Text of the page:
The San Fernando Valley: The Festive Valley


By: Luci Stephens



            The San Fernando Valley is in the midst of an identity crisis.  Joel Kotkin explained the Valley’s struggle to find its niche this way: 

As it enters the new century, the Valley has become something other than a prototypical suburb.  It is now a community caught between a quickly growing, high-tech oriented periphery and the traditional city—a kind of midopolis—that blends an increasingly urban reality with a primarily suburban infrastructure (Almanac, 8.)

This identity crisis has been exacerbated by the looming possibility of secession.  “The Valley, once the poor relation of downtown, is now big and rich enough to support itself, with plenty of shopping malls and industries to feed the tax rolls.”  Despite such successes, the Valley is still the unfortunate object of Jay Leno’s late-night antics.  He offered “Smogadena, Unknown Actorville, and Pornadelphia” as names for the prospective city (Los Angeles, 63-64.)


            Such negative connotations endanger a city’s economic development and even tourism.  Case in point: “Surveys of high-technology firms find ‘quality of life’ attractive to skilled workers far more important than any of the traditional factors such as taxes, regulation or land costs.”  Such “sophisticated consumers of place” are attracted to places that “possess a kind of fashionable appeal that the Valley, still widely perceived as a classic suburb, does not yet possess” (Almanac, 8.)  Under such circumstances, the Valley must “create conditions—and perhaps equally important, images—attractive to new industries and skilled workers” (New Geography, 181.)


            The San Fernando Valley is not alone in facing such trying image problems.  Recently, Toronto’s Department of Economic Development, Culture, and Tourism sent out bulletins to advertising agencies, PR firms, and marketing consultants asking them for proposals on how to improve the city’s image.  Similarly, in the 1970s, New York, dogged by increasing crime rates and gritty portrayals in movies such as Taxi Driver and Mean Streets, started its “I love New York” campaign, which increased tourism by 700% within three years of the promotion’s inception (Knelman, DO2.)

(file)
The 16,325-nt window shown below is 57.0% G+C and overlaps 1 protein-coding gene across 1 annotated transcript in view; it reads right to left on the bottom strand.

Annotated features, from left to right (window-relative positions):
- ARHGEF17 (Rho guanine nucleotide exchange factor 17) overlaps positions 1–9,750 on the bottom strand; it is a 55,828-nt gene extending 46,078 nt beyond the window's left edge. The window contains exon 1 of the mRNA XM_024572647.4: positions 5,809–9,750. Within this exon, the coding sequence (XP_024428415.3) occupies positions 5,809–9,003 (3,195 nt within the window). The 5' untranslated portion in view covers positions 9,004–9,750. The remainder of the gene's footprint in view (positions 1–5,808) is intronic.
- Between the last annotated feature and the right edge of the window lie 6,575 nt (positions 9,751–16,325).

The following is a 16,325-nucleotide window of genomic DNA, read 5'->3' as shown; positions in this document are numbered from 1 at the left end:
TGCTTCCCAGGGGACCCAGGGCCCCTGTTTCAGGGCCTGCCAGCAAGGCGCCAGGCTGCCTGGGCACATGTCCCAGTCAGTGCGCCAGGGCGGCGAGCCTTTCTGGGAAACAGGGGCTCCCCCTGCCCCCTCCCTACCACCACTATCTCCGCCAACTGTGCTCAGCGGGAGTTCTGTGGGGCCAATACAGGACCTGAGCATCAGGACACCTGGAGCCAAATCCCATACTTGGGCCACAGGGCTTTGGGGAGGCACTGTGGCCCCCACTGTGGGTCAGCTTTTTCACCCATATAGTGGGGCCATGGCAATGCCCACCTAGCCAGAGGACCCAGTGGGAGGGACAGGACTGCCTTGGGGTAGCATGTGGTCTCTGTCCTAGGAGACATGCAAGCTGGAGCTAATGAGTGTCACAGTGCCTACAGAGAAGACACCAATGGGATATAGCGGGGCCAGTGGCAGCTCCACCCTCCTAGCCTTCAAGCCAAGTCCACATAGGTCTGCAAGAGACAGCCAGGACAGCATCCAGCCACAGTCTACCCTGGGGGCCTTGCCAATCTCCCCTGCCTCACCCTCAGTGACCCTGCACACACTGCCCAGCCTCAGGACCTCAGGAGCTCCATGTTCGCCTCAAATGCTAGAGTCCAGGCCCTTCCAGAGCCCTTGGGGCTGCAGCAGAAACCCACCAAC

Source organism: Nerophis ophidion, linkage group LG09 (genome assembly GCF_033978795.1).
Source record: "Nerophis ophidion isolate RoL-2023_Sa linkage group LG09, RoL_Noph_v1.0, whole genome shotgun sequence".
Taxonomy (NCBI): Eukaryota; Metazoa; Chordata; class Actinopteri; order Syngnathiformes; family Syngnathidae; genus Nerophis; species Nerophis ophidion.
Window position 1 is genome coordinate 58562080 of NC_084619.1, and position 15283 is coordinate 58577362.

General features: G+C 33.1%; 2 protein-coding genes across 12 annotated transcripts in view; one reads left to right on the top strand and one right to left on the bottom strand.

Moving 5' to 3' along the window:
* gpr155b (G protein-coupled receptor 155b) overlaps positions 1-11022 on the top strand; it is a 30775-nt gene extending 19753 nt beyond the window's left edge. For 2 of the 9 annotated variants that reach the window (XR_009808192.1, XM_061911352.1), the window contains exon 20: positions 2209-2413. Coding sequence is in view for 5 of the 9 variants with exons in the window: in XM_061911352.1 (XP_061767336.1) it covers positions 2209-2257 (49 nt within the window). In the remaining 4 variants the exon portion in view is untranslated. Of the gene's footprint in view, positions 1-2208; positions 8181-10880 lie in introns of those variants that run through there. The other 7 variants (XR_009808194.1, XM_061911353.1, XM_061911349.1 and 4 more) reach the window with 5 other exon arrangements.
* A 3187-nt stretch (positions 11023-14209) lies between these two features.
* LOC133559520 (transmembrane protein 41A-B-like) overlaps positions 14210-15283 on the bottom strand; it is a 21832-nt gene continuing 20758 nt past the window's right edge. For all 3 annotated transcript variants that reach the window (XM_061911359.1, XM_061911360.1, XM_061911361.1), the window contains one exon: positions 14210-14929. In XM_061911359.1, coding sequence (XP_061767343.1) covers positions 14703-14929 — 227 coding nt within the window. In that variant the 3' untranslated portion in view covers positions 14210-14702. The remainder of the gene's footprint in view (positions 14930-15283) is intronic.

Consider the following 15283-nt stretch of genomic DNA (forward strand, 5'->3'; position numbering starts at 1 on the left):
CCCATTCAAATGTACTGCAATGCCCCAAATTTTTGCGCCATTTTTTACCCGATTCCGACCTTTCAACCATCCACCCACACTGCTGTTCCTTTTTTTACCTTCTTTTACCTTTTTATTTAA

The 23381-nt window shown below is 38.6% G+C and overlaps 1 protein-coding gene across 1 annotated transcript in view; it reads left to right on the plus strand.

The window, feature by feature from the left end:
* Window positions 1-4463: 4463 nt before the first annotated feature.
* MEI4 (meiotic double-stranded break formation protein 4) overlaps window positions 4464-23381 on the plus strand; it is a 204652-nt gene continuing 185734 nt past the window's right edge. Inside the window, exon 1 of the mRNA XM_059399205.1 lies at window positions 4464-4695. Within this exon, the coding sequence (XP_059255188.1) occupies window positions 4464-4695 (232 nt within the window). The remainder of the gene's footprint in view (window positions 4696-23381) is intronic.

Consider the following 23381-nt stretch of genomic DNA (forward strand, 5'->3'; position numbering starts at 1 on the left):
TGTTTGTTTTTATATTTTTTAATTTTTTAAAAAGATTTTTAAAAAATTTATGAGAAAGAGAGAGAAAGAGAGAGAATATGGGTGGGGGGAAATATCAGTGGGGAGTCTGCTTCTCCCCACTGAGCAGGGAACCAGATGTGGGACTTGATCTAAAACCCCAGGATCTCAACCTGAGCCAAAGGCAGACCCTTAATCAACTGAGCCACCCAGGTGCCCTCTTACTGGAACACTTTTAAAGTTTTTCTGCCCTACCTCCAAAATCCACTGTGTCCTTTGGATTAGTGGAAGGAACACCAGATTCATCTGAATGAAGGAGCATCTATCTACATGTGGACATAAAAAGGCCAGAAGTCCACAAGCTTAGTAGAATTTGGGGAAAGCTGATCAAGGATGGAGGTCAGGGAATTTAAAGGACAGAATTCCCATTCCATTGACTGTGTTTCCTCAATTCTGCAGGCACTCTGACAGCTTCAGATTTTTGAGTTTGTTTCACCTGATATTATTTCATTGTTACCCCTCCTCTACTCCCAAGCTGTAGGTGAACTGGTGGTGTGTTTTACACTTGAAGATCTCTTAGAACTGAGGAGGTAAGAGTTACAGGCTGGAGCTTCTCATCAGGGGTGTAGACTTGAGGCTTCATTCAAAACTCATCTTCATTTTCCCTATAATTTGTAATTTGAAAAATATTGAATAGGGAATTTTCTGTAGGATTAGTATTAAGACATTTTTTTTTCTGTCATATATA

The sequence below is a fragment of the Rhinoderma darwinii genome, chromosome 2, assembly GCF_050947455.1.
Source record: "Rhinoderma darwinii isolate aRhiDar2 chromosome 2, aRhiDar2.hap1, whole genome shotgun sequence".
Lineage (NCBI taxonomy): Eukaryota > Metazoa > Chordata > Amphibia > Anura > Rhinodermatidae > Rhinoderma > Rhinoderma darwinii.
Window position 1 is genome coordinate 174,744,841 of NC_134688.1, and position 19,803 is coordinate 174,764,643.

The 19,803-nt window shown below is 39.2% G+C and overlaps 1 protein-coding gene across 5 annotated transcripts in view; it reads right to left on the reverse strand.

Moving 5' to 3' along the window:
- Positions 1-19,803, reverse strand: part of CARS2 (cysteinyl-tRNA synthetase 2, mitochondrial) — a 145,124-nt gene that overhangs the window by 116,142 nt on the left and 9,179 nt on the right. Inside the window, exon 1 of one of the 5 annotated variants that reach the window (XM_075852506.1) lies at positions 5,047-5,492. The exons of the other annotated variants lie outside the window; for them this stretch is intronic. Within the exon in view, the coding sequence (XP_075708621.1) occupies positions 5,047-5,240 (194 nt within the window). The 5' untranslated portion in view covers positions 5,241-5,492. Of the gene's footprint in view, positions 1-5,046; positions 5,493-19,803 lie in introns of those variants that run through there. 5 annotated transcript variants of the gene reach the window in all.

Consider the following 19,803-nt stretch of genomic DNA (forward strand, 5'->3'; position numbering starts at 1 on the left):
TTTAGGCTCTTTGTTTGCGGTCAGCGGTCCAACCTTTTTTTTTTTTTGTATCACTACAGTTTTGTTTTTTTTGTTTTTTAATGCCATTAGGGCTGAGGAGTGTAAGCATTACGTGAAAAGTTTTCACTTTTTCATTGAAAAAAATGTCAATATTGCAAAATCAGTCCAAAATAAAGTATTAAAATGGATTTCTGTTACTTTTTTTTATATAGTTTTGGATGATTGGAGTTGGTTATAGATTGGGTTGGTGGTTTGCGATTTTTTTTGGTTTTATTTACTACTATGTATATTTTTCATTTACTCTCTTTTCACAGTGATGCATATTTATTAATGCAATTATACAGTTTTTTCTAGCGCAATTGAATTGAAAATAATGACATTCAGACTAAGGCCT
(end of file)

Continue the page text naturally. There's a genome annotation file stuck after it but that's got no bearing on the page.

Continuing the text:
Of course, the San Fernando Valley already has adopted “Valley of the Stars” as its slogan.  Such a title is appropriate as the entertainment industry is the Valley’s largest employer (RPPI, 30.)  Aims of the marketing campaign include improving the Valley’s reputation and increasing awareness among businesses of the Valley’s under-appreciated assets (Ackerman, 11/9 meeting.)


            However, such a pithy slogan is only the first step in forging a new identity for the San Fernando Valley.  Now, “the Valley must nurture a greater sense of community and common interest” (Almanac, 8.)  This is especially important due to shifts in the Valley’s population.  “During the 1990s, the Valley’s Caucasian population fell by 14 percent, while the Latino population increased 39 percent, and the Asian population increased 31 percent.  Much of this population increase was a result of international immigration” (RPPI, 31.)


            In order to tighten the bonds of union among long-time citizens and new arrivals, the Valley must foster “face-to-face intercourse” (Dewey qtd. in New Geography, 169.)  Beyond unity, “healthy twenty-first-century communities will be those that develop a sense of common purpose” (New Geography, 188.) 


            These goals of community building can be achieved through civic festivals.  Quentin Howard points out that “in the Andean festivals, [the people] try to lose their [individual] identity, and they do: they become part of the collective whole” (Maisel, 185.)  History tells us that such festivals are an ideal means not only to develop unity but are also conducive to reconciling tradition and progress—something that the Valley certainly needs to accomplish.

Festivals in Context

            Aristotle, in The Politics, said that villages come together to form the city[1].    He broadly explained the multi-faceted aspects of the city in the following manner:


The city is not a partnership in a location and for the sake of not committing injustice against each other and of transacting business.  These things must necessarily be present if there is to be a city, but not even when all of them are present is it yet a city, but [the city is] the partnership in living well both of households and families for the sake of a complete and self-sufficient life (Aristotle, 99.)